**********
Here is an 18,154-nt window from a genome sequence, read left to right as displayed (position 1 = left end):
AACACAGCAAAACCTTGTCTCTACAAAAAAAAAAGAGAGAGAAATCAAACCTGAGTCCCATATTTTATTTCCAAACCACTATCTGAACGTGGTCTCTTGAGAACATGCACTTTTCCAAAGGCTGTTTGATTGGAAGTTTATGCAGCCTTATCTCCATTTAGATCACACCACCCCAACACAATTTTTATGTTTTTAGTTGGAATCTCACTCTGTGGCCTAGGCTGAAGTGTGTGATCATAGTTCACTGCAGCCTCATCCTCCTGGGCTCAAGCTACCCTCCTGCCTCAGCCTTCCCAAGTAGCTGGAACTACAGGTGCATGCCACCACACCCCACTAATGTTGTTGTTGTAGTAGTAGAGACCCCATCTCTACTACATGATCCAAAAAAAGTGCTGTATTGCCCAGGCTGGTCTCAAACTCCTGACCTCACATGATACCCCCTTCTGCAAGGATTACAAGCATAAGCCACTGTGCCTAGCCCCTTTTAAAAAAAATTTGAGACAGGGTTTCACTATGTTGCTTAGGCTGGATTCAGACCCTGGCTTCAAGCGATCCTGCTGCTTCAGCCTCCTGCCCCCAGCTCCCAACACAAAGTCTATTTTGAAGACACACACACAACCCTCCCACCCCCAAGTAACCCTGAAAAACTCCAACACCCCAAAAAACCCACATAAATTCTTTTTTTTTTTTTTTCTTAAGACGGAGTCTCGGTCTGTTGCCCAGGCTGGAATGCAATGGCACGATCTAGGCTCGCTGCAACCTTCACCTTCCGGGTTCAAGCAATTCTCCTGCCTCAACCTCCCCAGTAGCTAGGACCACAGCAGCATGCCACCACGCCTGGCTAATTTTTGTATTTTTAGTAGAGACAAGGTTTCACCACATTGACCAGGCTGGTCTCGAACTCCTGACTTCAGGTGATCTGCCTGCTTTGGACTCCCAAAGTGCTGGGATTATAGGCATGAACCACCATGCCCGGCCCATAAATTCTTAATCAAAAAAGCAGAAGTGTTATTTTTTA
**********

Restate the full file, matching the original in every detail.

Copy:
Here is an 18,154-nt window from a genome sequence, read left to right as displayed (position 1 = left end):
AACACAGCAAAACCTTGTCTCTACAAAAAAAAAAGAGAGAGAAATCAAACCTGAGTCCCATATTTTATTTCCAAACCACTATCTGAACGTGGTCTCTTGAGAACATGCACTTTTCCAAAGGCTGTTTGATTGGAAGTTTATGCAGCCTTATCTCCATTTAGATCACACCACCCCAACACAATTTTTATGTTTTTAGTTGGAATCTCACTCTGTGGCCTAGGCTGAAGTGTGTGATCATAGTTCACTGCAGCCTCATCCTCCTGGGCTCAAGCTACCCTCCTGCCTCAGCCTTCCCAAGTAGCTGGAACTACAGGTGCATGCCACCACACCCCACTAATGTTGTTGTTGTAGTAGTAGAGACCCCATCTCTACTACATGATCCAAAAAAAGTGCTGTATTGCCCAGGCTGGTCTCAAACTCCTGACCTCACATGATACCCCCTTCTGCAAGGATTACAAGCATAAGCCACTGTGCCTAGCCCCTTTTAAAAAAAATTTGAGACAGGGTTTCACTATGTTGCTTAGGCTGGATTCAGACCCTGGCTTCAAGCGATCCTGCTGCTTCAGCCTCCTGCCCCCAGCTCCCAACACAAAGTCTATTTTGAAGACACACACACAACCCTCCCACCCCCAAGTAACCCTGAAAAACTCCAACACCCCAAAAAACCCACATAAATTCTTTTTTTTTTTTTTTCTTAAGACGGAGTCTCGGTCTGTTGCCCAGGCTGGAATGCAATGGCACGATCTAGGCTCGCTGCAACCTTCACCTTCCGGGTTCAAGCAATTCTCCTGCCTCAACCTCCCCAGTAGCTAGGACCACAGCAGCATGCCACCACGCCTGGCTAATTTTTGTATTTTTAGTAGAGACAAGGTTTCACCACATTGACCAGGCTGGTCTCGAACTCCTGACTTCAGGTGATCTGCCTGCTTTGGACTCCCAAAGTGCTGGGATTATAGGCATGAACCACCATGCCCGGCCCATAAATTCTTAATCAAAAAAGCAGAAGTGTTATTTTTTA